Growing up on a horse farm outside Johannesburg, South Africa, Hanli Prinsloo dreamed of being a mermaid – never mind that the closest ocean was a 10-hour drive away. After a friend introduced her to freediving at university, Prinsloo turned her childhood dreams into reality, plunging 60m into the ocean’s depths and holding her breath for six minutes while breaking 11 South African freediving records.
50 Reasons to Love the World – 2021
Why do you love the world?
“Because just before the world got turned on its head, I spent a week in blue water with wild dolphins at seven months pregnant, and through their echolocation, they could see my baby girl, surrounding me, scanning, clicking and celebrating this new life inside me, reminding me of just how magical this blue planet truly is.” – Hanli Prinsloo, freediver and ocean conservationist
These days, when Prinsloo isn’t in the water, she’s working to protect it by reacquainting the world with our natural relationship to it. She’s spent the past decade championing the idea that though we may move in a world of air, we are, in fact, water, and her I Am Water Conservation foundation has helped children in underserved South African communities experience the transformative beauty of the ocean for the first time.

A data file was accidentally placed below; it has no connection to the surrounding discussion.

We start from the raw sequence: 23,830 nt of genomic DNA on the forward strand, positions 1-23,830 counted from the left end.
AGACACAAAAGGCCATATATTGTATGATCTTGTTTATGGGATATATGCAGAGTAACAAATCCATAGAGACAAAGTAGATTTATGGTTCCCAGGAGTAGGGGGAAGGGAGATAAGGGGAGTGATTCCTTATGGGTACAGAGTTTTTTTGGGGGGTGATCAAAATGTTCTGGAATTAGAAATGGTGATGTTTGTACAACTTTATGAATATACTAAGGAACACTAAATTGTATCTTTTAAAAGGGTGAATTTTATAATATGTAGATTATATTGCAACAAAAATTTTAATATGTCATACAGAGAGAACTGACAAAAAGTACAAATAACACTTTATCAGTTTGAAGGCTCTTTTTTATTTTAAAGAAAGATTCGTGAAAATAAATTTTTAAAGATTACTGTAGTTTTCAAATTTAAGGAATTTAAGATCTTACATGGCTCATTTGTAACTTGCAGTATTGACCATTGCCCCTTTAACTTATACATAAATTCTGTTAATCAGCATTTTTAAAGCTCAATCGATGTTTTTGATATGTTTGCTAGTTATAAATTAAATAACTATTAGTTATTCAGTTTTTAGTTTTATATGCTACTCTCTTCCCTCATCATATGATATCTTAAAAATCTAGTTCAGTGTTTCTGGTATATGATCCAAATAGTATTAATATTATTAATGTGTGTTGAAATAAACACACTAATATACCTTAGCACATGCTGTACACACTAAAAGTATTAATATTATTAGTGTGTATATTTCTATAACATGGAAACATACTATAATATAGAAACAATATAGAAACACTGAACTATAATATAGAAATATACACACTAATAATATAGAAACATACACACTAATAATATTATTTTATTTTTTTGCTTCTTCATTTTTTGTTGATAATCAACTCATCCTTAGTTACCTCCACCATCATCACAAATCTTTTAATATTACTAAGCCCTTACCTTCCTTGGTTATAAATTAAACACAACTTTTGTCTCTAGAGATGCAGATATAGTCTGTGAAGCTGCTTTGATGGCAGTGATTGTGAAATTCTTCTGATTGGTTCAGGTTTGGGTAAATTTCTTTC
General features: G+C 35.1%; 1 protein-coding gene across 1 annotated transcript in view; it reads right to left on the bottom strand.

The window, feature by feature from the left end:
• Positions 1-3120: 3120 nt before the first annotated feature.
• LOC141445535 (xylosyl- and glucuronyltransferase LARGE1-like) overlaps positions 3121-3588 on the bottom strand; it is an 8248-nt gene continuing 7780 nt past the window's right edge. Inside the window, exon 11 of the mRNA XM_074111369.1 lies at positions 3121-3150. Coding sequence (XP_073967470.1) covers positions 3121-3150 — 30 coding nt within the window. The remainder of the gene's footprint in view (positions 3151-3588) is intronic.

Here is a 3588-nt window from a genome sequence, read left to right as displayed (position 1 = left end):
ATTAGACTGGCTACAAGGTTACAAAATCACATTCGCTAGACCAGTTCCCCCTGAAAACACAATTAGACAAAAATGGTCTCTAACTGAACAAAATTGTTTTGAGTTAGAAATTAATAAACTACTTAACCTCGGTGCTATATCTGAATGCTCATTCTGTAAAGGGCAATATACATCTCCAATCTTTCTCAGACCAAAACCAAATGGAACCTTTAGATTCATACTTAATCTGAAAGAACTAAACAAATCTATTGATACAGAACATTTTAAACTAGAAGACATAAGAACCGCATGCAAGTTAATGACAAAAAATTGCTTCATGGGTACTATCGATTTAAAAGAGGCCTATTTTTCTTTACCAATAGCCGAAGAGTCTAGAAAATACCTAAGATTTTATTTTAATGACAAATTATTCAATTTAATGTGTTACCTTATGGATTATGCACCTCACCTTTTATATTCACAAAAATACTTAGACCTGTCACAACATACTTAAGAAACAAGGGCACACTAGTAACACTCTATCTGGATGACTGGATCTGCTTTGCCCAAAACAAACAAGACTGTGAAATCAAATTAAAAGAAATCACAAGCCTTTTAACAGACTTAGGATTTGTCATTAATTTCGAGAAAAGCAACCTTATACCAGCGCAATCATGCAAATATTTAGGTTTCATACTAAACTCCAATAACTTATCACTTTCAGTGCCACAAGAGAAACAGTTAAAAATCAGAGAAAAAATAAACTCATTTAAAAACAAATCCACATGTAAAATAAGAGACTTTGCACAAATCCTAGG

We recently talked to Prinsloo about how reconnecting with nature can bring out the best version of yourself; South Africa’s complicated relationship with the sea; and the greatest risk facing the world’s oceans today.
Q: How did you get into freediving?
Growing up on a farm, close to nature and animals, taught me from a very early age that people need nature, and that I loved being underwater! My sister and I spent days on end in the farm’s dam pretending to be mermaids.